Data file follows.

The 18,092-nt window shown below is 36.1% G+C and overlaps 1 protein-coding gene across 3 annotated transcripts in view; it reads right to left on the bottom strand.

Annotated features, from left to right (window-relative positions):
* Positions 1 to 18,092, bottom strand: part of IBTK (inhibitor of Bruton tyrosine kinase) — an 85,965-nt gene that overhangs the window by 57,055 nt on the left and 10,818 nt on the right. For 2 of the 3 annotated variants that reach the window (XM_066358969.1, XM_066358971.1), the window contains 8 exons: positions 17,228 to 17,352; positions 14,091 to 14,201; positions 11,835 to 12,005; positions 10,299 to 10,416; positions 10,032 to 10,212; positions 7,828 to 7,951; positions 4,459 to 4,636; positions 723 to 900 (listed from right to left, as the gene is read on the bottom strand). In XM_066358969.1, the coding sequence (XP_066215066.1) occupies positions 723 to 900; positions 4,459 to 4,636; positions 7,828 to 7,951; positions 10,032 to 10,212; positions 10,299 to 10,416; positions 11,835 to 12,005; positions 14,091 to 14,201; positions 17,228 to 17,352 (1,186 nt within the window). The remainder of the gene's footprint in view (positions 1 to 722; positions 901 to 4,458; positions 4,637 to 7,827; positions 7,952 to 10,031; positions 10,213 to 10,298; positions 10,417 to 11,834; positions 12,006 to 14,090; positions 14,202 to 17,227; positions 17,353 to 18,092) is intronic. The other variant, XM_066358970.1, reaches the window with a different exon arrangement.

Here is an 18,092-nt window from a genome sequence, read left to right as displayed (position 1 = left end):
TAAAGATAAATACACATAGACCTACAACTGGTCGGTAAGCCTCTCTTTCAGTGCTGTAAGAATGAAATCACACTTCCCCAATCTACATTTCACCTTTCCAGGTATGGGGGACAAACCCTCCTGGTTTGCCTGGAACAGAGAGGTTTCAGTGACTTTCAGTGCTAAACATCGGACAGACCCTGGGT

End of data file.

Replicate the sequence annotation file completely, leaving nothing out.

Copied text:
The 18,092-nt window shown below is 36.1% G+C and overlaps 1 protein-coding gene across 3 annotated transcripts in view; it reads right to left on the bottom strand.

Annotated features, from left to right (window-relative positions):
* Positions 1 to 18,092, bottom strand: part of IBTK (inhibitor of Bruton tyrosine kinase) — an 85,965-nt gene that overhangs the window by 57,055 nt on the left and 10,818 nt on the right. For 2 of the 3 annotated variants that reach the window (XM_066358969.1, XM_066358971.1), the window contains 8 exons: positions 17,228 to 17,352; positions 14,091 to 14,201; positions 11,835 to 12,005; positions 10,299 to 10,416; positions 10,032 to 10,212; positions 7,828 to 7,951; positions 4,459 to 4,636; positions 723 to 900 (listed from right to left, as the gene is read on the bottom strand). In XM_066358969.1, the coding sequence (XP_066215066.1) occupies positions 723 to 900; positions 4,459 to 4,636; positions 7,828 to 7,951; positions 10,032 to 10,212; positions 10,299 to 10,416; positions 11,835 to 12,005; positions 14,091 to 14,201; positions 17,228 to 17,352 (1,186 nt within the window). The remainder of the gene's footprint in view (positions 1 to 722; positions 901 to 4,458; positions 4,637 to 7,827; positions 7,952 to 10,031; positions 10,213 to 10,298; positions 10,417 to 11,834; positions 12,006 to 14,090; positions 14,202 to 17,227; positions 17,353 to 18,092) is intronic. The other variant, XM_066358970.1, reaches the window with a different exon arrangement.

Here is an 18,092-nt window from a genome sequence, read left to right as displayed (position 1 = left end):
TAAAGATAAATACACATAGACCTACAACTGGTCGGTAAGCCTCTCTTTCAGTGCTGTAAGAATGAAATCACACTTCCCCAATCTACATTTCACCTTTCCAGGTATGGGGGACAAACCCTCCTGGTTTGCCTGGAACAGAGAGGTTTCAGTGACTTTCAGTGCTAAACATCGGACAGACCCTGGGT